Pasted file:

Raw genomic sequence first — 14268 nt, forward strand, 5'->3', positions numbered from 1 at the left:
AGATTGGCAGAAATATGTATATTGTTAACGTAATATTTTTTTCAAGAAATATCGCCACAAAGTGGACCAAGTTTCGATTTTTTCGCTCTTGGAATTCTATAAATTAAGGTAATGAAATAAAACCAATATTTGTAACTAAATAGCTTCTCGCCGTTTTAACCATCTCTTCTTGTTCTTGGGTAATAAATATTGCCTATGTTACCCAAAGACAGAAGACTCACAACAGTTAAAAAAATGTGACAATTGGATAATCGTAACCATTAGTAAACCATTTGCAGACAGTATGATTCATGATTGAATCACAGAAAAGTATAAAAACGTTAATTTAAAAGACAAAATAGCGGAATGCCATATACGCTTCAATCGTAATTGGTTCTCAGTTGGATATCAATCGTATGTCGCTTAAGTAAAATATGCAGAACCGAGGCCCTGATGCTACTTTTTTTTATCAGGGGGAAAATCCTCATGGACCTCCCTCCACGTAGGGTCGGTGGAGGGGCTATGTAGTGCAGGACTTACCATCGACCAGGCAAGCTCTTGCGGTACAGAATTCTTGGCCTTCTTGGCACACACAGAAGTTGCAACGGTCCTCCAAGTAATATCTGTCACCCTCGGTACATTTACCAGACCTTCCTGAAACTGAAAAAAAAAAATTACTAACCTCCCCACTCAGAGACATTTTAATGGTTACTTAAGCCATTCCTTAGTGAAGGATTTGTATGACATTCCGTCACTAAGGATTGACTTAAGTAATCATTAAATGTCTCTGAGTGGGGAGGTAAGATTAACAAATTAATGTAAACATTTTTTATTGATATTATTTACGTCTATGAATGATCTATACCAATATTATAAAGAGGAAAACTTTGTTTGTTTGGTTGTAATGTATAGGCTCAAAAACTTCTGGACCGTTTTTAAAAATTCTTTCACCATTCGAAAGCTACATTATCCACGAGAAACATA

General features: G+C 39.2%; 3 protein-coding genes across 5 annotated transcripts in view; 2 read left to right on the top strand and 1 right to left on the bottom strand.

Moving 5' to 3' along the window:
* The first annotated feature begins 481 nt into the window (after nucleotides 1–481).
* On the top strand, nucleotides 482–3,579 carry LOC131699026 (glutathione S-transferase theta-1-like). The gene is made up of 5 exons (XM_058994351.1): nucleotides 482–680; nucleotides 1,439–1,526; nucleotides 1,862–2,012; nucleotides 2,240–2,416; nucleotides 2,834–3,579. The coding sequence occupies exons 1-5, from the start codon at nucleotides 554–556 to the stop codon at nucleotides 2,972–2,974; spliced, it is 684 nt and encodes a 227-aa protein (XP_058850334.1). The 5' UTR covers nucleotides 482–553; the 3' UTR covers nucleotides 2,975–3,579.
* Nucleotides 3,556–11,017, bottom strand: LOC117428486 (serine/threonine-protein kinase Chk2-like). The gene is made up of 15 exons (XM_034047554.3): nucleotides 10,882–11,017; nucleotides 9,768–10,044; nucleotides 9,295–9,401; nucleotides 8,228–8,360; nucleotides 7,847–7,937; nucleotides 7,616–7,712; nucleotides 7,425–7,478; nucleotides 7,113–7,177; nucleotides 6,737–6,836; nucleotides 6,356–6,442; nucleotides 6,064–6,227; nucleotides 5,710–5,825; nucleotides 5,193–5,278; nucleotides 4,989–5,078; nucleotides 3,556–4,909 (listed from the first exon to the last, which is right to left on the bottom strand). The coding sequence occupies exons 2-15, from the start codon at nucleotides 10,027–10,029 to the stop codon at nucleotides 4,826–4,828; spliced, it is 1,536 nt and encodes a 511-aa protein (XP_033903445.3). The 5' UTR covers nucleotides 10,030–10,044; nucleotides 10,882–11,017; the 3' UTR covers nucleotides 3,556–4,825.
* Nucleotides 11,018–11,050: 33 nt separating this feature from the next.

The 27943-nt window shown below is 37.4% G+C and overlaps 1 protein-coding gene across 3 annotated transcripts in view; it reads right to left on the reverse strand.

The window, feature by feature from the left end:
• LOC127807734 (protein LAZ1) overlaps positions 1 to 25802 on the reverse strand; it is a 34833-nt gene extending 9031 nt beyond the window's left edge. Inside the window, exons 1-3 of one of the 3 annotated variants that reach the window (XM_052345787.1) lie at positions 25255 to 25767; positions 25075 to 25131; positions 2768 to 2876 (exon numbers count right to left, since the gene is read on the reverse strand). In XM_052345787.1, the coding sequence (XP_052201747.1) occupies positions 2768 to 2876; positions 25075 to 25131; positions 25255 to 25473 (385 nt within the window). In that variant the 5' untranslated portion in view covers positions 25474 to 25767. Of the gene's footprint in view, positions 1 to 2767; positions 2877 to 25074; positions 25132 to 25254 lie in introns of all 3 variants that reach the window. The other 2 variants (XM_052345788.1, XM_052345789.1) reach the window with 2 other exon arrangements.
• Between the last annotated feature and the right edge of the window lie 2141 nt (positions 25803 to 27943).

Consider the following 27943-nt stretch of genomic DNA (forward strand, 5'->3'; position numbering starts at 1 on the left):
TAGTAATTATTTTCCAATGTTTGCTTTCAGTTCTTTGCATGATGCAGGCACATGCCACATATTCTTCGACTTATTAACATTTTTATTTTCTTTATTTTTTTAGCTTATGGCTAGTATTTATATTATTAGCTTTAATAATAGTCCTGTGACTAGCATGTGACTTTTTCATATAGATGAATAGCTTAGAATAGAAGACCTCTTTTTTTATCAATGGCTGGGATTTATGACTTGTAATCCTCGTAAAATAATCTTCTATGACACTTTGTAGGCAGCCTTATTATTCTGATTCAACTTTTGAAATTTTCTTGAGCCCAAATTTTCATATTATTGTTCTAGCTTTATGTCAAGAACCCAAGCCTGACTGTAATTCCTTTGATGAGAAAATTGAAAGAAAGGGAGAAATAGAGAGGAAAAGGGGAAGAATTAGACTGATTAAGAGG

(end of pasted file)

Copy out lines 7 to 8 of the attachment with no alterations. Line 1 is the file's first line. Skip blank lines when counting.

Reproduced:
* Nucleotides 3,556–11,017, bottom strand: LOC117428486 (serine/threonine-protein kinase Chk2-like). The gene is made up of 15 exons (XM_034047554.3): nucleotides 10,882–11,017; nucleotides 9,768–10,044; nucleotides 9,295–9,401; nucleotides 8,228–8,360; nucleotides 7,847–7,937; nucleotides 7,616–7,712; nucleotides 7,425–7,478; nucleotides 7,113–7,177; nucleotides 6,737–6,836; nucleotides 6,356–6,442; nucleotides 6,064–6,227; nucleotides 5,710–5,825; nucleotides 5,193–5,278; nucleotides 4,989–5,078; nucleotides 3,556–4,909 (listed from the first exon to the last, which is right to left on the bottom strand). The coding sequence occupies exons 2-15, from the start codon at nucleotides 10,027–10,029 to the stop codon at nucleotides 4,826–4,828; spliced, it is 1,536 nt and encodes a 511-aa protein (XP_033903445.3). The 5' UTR covers nucleotides 10,030–10,044; nucleotides 10,882–11,017; the 3' UTR covers nucleotides 3,556–4,825.
* Nucleotides 11,018–11,050: 33 nt separating this feature from the next.